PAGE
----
More than 60 watershed projects have been launched in B.C. in the last six months, including 12 in the Kootenays.
B.C. government officials said the projects are taking place at more than 200 sites across the province and the work is restoring rivers and wetlands, creating spawning grounds for salmon and expanding the protection of aquatic species.
First Nations and lndigenous-led organizations are managing and participating in many of the projects currently underway.
“Investing to restore environmental health is one of the ways we are supporting biodiversity and species recovery,” said George Heyman, Minister of Environment and Climate Change Strategy.
“We have much to learn from Indigenous Nations about stewardship of the land and water and, by applying their traditional practices and knowledge in concert with western science, together we are creating a healthier future for communities and species across B.C.”
The Lower Kootenay Band is one of the Wetlands Workforce partner organizations, helping restore 517 hectares of floodplains, wetlands, streams and rivers on traditional Yaqan Nukiy territory in the Creston Valley.
“Everything out here was connected before. This project is basically putting the land back, as closely as possible, to its natural function,” said Norman Allard, community planner for the Lower Kootenay Band.
“These areas are just as important to the world as lakes and rivers. Having more people learn about that and become interested in it will get us away from the stigma that wetlands are just mosquito-infested areas that need to be filled in.”
Work is also being done in the Columbia Basin as 25 people are collecting data and monitoring the environment under Living Lakes Canada.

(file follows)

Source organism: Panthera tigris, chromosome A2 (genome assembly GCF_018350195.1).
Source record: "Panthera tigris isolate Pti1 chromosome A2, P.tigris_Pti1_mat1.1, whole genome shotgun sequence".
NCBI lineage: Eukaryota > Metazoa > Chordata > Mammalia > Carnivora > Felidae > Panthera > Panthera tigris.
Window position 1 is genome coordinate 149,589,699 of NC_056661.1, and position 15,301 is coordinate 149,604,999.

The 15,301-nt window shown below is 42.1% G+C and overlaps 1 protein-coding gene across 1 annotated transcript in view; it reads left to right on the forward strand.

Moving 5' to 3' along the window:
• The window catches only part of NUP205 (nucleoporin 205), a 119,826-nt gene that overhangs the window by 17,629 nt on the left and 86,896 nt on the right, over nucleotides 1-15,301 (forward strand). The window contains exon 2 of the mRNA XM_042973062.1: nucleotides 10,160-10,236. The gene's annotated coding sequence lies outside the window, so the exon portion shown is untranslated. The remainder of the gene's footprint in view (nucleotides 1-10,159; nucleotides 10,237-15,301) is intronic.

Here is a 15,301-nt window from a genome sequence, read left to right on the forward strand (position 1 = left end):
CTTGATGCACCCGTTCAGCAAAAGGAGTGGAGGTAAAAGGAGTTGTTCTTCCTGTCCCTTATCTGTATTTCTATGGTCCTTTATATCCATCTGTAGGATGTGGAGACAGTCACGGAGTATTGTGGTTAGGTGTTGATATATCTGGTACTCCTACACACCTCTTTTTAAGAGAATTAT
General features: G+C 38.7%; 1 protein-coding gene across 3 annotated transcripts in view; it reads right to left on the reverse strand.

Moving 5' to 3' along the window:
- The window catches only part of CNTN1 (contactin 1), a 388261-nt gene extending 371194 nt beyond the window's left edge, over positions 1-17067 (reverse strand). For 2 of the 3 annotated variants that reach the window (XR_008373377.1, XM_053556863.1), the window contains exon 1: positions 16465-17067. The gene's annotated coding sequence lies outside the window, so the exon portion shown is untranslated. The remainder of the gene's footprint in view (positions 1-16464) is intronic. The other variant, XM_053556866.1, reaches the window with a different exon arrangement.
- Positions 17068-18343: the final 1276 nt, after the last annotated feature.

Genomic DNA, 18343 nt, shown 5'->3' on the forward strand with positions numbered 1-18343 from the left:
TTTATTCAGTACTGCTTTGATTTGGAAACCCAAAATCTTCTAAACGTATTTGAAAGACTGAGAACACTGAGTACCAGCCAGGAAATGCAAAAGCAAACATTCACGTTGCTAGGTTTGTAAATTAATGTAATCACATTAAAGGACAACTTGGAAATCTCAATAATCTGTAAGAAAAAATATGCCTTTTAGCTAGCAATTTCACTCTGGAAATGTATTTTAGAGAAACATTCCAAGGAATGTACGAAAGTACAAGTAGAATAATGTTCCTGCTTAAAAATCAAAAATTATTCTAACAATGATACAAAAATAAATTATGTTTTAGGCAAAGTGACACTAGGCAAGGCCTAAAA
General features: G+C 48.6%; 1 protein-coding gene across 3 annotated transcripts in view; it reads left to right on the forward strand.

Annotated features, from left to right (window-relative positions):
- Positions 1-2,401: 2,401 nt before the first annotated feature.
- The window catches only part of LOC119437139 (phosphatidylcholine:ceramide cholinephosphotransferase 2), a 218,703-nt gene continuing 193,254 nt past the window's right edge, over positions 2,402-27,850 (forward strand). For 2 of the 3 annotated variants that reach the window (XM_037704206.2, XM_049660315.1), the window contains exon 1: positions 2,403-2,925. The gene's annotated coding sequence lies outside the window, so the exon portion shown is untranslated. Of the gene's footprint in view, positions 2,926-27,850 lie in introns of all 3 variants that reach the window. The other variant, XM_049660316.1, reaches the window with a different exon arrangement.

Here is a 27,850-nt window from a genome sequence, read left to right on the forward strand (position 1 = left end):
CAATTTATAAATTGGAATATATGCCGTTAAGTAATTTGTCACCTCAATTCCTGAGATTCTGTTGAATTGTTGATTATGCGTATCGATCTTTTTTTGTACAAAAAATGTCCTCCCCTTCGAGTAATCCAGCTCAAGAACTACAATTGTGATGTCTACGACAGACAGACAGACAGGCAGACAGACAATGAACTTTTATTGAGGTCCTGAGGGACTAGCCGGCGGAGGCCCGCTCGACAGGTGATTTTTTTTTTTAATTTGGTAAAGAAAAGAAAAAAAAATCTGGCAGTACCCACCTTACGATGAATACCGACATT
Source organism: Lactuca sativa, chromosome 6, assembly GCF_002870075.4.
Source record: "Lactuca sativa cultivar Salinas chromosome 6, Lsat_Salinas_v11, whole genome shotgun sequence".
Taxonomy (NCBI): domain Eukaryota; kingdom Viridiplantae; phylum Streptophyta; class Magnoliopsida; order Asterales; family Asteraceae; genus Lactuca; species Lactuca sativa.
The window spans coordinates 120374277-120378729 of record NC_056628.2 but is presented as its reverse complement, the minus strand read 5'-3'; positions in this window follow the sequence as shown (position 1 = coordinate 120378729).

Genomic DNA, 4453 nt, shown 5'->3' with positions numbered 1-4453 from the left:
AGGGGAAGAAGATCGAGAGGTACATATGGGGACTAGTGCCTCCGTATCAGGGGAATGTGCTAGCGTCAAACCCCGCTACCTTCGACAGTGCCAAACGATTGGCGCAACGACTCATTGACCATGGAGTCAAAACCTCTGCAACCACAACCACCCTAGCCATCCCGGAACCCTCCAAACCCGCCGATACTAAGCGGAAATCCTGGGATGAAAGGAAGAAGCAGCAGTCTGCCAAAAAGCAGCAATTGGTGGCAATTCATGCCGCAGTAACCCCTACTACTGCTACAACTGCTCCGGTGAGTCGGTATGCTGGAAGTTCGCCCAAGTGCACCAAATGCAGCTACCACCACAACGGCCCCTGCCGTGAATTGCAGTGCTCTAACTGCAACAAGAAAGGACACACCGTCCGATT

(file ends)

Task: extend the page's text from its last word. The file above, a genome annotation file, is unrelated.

“It is imperative that we support local and First Nations governments in their quest to build water-related adaptation strategies in our communities,” said Kat Hartwig, executive director, Living Lakes Canada.
“Water is the underpinning of local economies and is essential to the well-being of our communities. This initiative will increase water awareness, local engagement and climate resilience for residents across the Basin.”
The Healthy Watersheds Initiative projects are being supported by $27 million from StrongerBC.
Below is a complete list of the projects taking place in the Kootenays.
– Wetlands Workforce, BC Wildlife Federation: $5,055,000
– Mitigating the Hydrologic Vulnerability of the 26,000ha Columbia Wetlands, Living Lakes Canada: $50,000
– Nature-Based Planning and Natural Asset Analysis in Watersheds in Rural RDCK Area E Communities, West Kootenay Community EcoSociety: $450,000
– Slocan Valley Riparian Restoration Project 2021, Slocan River Streamkeepers: $55,490
– Farmland Advantage – Payment for Ecosystem Services, BC Investment Agriculture Foundation: $500,000
– Yaqan Nukiy Wetlands Restoration Project, Lower Kootenay Band: $235,000
– Sun Creek Wetland Restoration, Canal Flats, BC Wildlife Federation: $162,000
– Community-Based Water Monitoring and Restoration in the Columbia Basin, Columbia Basin Water Hub, Living Lakes Canada: $1,000,000
– Blaeberry-Columbia River Confluence Restoration, Golden District Rod and Gun Club: $500,000
– Cambridge Creek and Violin Lake Dam Decommissioning and Ecosystem Restoration Project, City of Trail: $561,000
– Elk Valley Stormwater Solutions and Water Awareness, Elk River Alliance: $19,197
– Elk River Watershed Community Based Water Monitoring, Elk River Alliance: $28,400